Executive Insights and Trends

The Sliding Doors for Your AI Strategy

Headshot of blog author James Fisher

James Fisher

3 min read

I have been having quite a bit of fun in this blog series exploring the “sliding doors” (or divergent paths) that organizations can take with their AI and data initiatives. The right door can lead to great value, as I covered in my previous posts on ESG reporting, data products, and responsible AI.

And yet that right door can prove quite elusive, even for major, big-name corporations that have made significant investments. We certainly saw this last year during the meteoric rise of generative AI: in a haste to jump on the train, steps were skipped, mistakes made, and ultimately value lost. It begs the question not only for the organizations that went down that path, but for all companies on the AI journey: do you know what makes an enterprise-grade AI strategy?

To help provide answers and guidance on this, I spoke with two company founders who joined Qlik a few months ago through acquisitions: Ryan Welsh from Kyndi, and Sharad Kumar from Mozaic Data. As seasoned entrepreneurs and technology innovators in the field of AI and data, Ryan and Sharad now lead new strategic product development initiatives for our analytics and data business units, respectively.

Wrong Door

“From my experience having built generative solutions for several years now, and delivered them to enterprises, the one thing I have learned is that Large Language Models as a stand-alone technology are not an enterprise-grade GenAI solution,” Ryan told me. “The main problem with LLMs is that they hallucinate, and they are stale – meaning they are not up to date with the most recent knowledge in the world, or within an organization.”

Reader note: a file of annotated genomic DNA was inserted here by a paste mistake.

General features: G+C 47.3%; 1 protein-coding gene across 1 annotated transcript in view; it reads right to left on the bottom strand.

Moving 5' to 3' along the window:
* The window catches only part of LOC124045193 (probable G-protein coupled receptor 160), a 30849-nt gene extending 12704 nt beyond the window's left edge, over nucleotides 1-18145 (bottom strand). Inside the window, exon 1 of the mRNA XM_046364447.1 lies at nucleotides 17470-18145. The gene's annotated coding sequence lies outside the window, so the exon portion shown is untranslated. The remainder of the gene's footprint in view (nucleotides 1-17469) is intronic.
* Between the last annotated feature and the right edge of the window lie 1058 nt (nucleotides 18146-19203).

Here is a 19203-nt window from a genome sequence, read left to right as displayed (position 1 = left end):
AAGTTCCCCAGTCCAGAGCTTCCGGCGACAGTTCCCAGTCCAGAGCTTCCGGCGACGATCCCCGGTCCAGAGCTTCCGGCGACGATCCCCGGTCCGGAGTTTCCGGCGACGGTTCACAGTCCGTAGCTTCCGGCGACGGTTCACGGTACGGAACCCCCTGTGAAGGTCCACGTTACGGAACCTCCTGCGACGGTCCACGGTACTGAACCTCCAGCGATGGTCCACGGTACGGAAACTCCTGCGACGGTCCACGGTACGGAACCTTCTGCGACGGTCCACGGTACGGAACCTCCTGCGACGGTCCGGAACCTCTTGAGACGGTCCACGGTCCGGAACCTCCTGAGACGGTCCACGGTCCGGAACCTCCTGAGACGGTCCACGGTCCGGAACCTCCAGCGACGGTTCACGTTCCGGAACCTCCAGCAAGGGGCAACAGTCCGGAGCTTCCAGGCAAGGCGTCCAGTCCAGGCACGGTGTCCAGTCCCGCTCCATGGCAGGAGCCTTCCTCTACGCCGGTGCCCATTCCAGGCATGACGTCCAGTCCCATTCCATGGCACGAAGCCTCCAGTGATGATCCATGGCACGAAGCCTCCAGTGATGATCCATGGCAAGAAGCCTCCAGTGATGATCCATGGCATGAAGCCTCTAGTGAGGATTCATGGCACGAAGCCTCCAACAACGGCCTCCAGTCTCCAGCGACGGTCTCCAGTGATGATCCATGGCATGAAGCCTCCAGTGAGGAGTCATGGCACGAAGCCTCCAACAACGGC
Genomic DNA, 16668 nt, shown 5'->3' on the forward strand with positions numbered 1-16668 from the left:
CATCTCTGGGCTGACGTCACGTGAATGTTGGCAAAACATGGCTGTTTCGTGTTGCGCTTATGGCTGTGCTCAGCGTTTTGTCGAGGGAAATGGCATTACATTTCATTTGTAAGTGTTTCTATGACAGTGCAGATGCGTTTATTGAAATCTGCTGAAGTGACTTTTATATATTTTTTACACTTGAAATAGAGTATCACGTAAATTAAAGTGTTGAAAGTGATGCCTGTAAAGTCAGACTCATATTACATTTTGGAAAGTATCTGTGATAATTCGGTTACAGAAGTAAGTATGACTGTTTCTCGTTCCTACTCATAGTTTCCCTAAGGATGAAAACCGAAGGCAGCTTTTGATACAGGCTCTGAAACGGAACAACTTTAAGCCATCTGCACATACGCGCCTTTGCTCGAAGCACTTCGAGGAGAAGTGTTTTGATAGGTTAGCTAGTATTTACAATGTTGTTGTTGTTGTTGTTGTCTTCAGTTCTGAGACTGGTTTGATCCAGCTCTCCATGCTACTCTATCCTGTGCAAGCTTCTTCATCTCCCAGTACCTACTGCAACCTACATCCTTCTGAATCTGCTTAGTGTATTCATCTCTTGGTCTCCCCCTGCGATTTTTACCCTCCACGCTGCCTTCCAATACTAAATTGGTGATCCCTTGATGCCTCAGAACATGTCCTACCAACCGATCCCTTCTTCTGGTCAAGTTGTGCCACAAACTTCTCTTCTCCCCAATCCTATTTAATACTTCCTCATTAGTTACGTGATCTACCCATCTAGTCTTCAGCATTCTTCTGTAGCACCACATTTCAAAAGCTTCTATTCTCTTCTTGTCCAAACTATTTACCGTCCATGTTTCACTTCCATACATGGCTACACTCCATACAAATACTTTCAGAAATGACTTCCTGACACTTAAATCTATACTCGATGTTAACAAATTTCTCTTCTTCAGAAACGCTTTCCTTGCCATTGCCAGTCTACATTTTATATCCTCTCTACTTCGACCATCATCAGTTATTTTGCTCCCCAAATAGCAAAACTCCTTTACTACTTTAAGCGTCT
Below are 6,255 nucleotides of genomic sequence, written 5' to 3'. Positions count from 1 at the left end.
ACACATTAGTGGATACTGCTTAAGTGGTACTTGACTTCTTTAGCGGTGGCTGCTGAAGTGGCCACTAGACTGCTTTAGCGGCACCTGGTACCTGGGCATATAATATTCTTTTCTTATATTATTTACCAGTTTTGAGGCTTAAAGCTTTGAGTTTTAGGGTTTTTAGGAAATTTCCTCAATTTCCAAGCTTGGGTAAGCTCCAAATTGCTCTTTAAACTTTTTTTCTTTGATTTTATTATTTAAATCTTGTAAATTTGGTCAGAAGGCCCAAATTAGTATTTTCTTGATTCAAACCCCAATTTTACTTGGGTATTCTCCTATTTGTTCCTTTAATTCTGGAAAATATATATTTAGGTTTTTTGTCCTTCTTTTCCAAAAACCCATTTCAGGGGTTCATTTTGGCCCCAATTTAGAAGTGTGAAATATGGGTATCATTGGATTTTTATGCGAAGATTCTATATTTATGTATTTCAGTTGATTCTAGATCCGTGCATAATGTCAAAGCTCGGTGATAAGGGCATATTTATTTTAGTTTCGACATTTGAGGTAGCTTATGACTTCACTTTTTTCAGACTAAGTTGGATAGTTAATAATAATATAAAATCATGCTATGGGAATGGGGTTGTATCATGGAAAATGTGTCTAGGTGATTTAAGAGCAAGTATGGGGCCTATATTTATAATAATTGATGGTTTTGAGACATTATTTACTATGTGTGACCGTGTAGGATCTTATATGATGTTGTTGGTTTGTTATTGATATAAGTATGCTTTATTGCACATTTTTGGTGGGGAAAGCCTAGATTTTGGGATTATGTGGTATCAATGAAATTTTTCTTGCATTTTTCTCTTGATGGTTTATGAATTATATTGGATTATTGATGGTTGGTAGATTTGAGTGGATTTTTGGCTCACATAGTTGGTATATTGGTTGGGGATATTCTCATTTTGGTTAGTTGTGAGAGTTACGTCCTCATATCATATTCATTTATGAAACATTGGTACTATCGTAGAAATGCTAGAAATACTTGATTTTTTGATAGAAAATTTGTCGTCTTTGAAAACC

Here is an illustrative example of this. In April 2023, if you had asked ChatGPT “what is the gross margin of Apple for the last quarter”, it would have responded “Apple’s revenue was $95B and its cost of goods was $25B, resulting in a gross margin of $63B last quarter.” Sounds impressive except it’s completely wrong, bad math included. If you asked the same question today, ChatGPT would respond “I can't provide real-time data, but as of my last update, Apple's gross margin tends to fluctuate from quarter to quarter based on various factors such as product mix, sales volume, and production costs.” No wrong information this time, but hardly helpful.

Right Door